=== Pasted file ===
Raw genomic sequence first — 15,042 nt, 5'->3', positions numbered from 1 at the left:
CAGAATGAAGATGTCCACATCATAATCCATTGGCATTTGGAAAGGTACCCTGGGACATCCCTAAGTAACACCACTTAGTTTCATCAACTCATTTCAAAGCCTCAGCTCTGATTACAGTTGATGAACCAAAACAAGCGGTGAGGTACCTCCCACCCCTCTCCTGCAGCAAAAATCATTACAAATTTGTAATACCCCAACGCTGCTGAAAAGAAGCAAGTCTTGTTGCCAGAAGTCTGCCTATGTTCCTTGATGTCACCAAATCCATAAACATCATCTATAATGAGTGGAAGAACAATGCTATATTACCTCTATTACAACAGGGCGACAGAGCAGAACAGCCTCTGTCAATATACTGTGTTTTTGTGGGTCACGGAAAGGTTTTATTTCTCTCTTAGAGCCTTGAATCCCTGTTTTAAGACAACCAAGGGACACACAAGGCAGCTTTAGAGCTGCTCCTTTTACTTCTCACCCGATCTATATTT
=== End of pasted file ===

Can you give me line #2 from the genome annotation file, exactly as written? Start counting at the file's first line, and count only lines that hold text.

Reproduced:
CAGAATGAAGATGTCCACATCATAATCCATTGGCATTTGGAAAGGTACCCTGGGACATCCCTAAGTAACACCACTTAGTTTCATCAACTCATTTCAAAGCCTCAGCTCTGATTACAGTTGATGAACCAAAACAAGCGGTGAGGTACCTCCCACCCCTCTCCTGCAGCAAAAATCATTACAAATTTGTAATACCCCAACGCTGCTGAAAAGAAGCAAGTCTTGTTGCCAGAAGTCTGCCTATGTTCCTTGATGTCACCAAATCCATAAACATCATCTATAATGAGTGGAAGAACAATGCTATATTACCTCTATTACAACAGGGCGACAGAGCAGAACAGCCTCTGTCAATATACTGTGTTTTTGTGGGTCACGGAAAGGTTTTATTTCTCTCTTAGAGCCTTGAATCCCTGTTTTAAGACAACCAAGGGACACACAAGGCAGCTTTAGAGCTGCTCCTTTTACTTCTCACCCGATCTATATTT